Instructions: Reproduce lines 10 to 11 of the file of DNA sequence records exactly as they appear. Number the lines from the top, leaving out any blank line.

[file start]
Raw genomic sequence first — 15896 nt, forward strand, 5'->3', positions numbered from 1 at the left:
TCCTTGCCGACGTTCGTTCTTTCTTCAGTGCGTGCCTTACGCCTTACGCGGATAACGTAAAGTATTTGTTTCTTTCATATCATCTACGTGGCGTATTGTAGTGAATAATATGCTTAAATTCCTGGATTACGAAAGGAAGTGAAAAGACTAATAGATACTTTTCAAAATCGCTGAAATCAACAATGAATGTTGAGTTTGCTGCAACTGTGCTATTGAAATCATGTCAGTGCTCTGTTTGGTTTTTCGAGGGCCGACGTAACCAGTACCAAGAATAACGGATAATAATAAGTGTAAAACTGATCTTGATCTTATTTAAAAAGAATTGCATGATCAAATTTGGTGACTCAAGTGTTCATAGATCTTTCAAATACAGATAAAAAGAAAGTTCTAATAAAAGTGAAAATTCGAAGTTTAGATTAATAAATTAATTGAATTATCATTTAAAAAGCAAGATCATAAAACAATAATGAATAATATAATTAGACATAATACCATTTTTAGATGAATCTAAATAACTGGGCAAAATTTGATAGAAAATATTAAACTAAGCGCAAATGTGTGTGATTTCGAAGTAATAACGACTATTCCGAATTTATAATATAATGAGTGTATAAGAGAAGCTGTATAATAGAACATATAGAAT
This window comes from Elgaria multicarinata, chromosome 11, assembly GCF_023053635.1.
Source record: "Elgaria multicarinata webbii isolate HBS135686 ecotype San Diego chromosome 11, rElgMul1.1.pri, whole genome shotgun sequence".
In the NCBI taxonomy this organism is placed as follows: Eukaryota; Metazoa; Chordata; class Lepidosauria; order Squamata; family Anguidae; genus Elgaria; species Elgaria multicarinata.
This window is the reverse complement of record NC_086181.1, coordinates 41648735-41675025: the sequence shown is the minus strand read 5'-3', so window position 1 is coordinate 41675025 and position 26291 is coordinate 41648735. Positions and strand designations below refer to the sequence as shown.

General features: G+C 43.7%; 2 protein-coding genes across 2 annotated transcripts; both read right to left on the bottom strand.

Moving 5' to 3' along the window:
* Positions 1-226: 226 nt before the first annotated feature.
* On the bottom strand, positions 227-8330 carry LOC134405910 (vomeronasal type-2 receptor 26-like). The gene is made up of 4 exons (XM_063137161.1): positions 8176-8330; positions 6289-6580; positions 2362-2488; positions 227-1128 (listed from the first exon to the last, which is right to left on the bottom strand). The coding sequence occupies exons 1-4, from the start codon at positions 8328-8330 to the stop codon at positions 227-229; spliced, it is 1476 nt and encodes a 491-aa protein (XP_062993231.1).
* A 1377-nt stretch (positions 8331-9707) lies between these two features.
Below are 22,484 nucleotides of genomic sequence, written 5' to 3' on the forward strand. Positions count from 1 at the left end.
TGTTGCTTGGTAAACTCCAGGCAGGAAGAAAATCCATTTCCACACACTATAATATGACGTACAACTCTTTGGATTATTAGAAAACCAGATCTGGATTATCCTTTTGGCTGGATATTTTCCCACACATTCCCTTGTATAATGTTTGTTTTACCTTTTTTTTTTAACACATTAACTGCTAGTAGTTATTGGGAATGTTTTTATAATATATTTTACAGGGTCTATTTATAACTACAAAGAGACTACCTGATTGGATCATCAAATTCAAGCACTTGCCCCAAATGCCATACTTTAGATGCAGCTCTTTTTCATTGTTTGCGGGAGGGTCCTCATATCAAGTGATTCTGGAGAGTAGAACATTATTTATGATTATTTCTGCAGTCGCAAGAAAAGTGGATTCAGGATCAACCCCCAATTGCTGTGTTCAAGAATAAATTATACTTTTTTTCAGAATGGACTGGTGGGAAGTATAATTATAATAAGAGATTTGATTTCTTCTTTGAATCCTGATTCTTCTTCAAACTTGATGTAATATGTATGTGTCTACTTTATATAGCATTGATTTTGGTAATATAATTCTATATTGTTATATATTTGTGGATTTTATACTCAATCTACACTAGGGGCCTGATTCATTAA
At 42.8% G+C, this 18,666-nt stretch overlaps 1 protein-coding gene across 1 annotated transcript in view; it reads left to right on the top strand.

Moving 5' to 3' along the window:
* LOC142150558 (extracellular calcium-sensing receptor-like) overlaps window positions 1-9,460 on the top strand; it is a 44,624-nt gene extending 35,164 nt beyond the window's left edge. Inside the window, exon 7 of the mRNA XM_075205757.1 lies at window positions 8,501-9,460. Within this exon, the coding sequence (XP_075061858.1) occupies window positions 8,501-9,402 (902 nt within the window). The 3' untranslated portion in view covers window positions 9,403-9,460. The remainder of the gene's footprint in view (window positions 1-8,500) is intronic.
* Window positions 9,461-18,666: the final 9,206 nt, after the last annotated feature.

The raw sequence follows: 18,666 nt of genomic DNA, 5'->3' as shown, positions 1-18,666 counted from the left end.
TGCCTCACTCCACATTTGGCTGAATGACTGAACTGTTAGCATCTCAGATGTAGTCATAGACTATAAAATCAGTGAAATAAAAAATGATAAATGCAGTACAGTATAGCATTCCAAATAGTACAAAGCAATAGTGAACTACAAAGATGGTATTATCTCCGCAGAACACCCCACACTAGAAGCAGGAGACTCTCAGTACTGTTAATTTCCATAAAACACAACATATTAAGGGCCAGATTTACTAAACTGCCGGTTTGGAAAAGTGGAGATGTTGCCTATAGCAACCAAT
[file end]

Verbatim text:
* On the bottom strand, positions 227-8330 carry LOC134405910 (vomeronasal type-2 receptor 26-like). The gene is made up of 4 exons (XM_063137161.1): positions 8176-8330; positions 6289-6580; positions 2362-2488; positions 227-1128 (listed from the first exon to the last, which is right to left on the bottom strand). The coding sequence occupies exons 1-4, from the start codon at positions 8328-8330 to the stop codon at positions 227-229; spliced, it is 1476 nt and encodes a 491-aa protein (XP_062993231.1).
* A 1377-nt stretch (positions 8331-9707) lies between these two features.